ISIS is on a deadly rampage, capturing the crucial Iraqi city of Ramadi and now the ancient Syrian ruins in Palmyra.

To be sure, there has been some good reporting on the terror group’s advances and the challenges facing the United States, which must choose among bad options.

But on cable news especially, there’s been plenty of finger-pointing and partisanship.

If Bush hadn’t invaded Iraq in 2003, the liberal pundits say, there would be no ISIS. He destabilized the region by toppling Saddam with an ill-conceived war sold on false premises, and we are now paying the price.

If Obama hadn’t withdrawn the last American troops from Iraq, the conservative pundits say, we could have stopped the rise of ISIS and prevented that country from sinking into chaos.

The benefits of this blame game are minimal, but it feels good. Plays to the base. Lets each side off the historical hook.

Thus we have Fox’s Sean Hannity: “President Obama and Hillary Clinton are responsible for the biggest betrayal of American troops since Vietnam!”

And MSNBC’s Chris Matthews, who’s been railing about Dick Chee-ney all week: “How do you deal with the fact that most of the leadership of ISIS today are people that were thrown out of the Iraqi military by U.S. policy? How do you live with that? How do you deal with the fact that most of the leadership of ISIS today are people that were thrown out of the Iraqi military by U.S. policy? How do you live with that?”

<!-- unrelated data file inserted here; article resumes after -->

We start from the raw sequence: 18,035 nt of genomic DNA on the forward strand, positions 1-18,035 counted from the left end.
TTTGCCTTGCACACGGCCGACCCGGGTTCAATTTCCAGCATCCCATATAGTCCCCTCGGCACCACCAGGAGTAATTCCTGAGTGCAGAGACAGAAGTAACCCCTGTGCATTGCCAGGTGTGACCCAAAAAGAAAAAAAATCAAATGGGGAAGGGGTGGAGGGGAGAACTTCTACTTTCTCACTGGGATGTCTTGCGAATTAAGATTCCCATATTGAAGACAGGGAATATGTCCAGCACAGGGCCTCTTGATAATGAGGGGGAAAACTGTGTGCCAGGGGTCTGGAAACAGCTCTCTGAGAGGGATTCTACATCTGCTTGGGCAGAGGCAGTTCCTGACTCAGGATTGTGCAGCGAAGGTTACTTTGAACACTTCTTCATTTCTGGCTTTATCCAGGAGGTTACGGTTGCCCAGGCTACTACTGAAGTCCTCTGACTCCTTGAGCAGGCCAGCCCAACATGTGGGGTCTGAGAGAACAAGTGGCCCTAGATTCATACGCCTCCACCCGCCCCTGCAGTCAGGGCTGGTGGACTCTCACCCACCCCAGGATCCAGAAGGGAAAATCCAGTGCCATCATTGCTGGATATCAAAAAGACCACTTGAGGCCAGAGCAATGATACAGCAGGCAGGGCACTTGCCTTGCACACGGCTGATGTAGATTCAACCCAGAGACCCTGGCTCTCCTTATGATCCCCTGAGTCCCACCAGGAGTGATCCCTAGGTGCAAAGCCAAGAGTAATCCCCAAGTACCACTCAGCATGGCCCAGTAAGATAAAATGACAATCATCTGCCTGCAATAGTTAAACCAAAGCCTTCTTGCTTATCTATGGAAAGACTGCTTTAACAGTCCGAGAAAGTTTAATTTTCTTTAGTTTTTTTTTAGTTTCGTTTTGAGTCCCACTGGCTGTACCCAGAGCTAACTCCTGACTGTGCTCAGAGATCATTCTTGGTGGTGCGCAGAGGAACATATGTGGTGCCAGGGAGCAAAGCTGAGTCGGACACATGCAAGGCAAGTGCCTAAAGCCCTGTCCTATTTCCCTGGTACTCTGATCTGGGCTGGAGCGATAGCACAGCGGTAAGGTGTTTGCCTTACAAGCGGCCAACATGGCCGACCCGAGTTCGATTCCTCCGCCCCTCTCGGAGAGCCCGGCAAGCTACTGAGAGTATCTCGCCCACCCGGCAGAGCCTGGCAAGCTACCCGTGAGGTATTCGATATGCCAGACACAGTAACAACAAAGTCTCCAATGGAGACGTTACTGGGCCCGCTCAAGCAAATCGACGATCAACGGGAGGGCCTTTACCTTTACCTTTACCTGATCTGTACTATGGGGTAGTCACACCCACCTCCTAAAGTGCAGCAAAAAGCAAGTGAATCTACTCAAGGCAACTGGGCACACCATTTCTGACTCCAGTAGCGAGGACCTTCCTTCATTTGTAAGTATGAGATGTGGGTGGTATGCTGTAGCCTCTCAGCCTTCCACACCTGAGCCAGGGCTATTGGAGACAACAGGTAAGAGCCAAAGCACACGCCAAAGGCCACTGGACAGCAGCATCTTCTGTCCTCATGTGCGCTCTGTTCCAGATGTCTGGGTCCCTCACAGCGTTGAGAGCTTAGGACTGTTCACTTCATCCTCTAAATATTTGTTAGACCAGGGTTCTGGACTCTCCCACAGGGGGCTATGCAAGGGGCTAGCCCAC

And Al Sharpton: “The rise of ISIS is a a very real consequence of the U.S. invasion of Iraq.”

The politicians, of course, are helping drive this rear-view-mirror approach as well. As the Washington Post reports:

“After more than a decade bearing the political burden of Iraq, Republicans are making a dogged effort to shed it by arguing that the Islamic State’s gruesome ascent is a symptom of Obama’s foreign policy, rather than a byproduct of the 2003 invasion they once championed.”

The paper quotes soon-to-be presidential candidate Lindsey Graham as saying: “If you fought in Iraq, it worked. It’s not your fault it’s going to hell. It’s Obama’s fault.”

It’s not that this is an unimportant debate. Those who don’t learn from the mistakes of the past are doomed to repeat them.

But the question that desperately needs answering now is what to do about ISIS gaining control of huge swaths of land—a frightening development that the administration seems determined to downplay.

The truth is that there are limits to air power and providing military supplies, limits to what the U.S. can do if the Iraqi army keeps cutting and running. To turn the military tide any time soon, the president would have to send in U.S. troops and reengage in Iraq.

Most officeholders (other than Graham, who wants 10,000 troops sent) aren’t willing to call for this because they don’t believe the country would support another land war. And those 10,000 troops could turn to 20,000 or 30,000 and would need logistical support.

On the other hand, half-measures could result in a true Islamic State that would have a greater ability to attack us.

That’s the real debate, not the empty exercise of blaming Bush or Obama.

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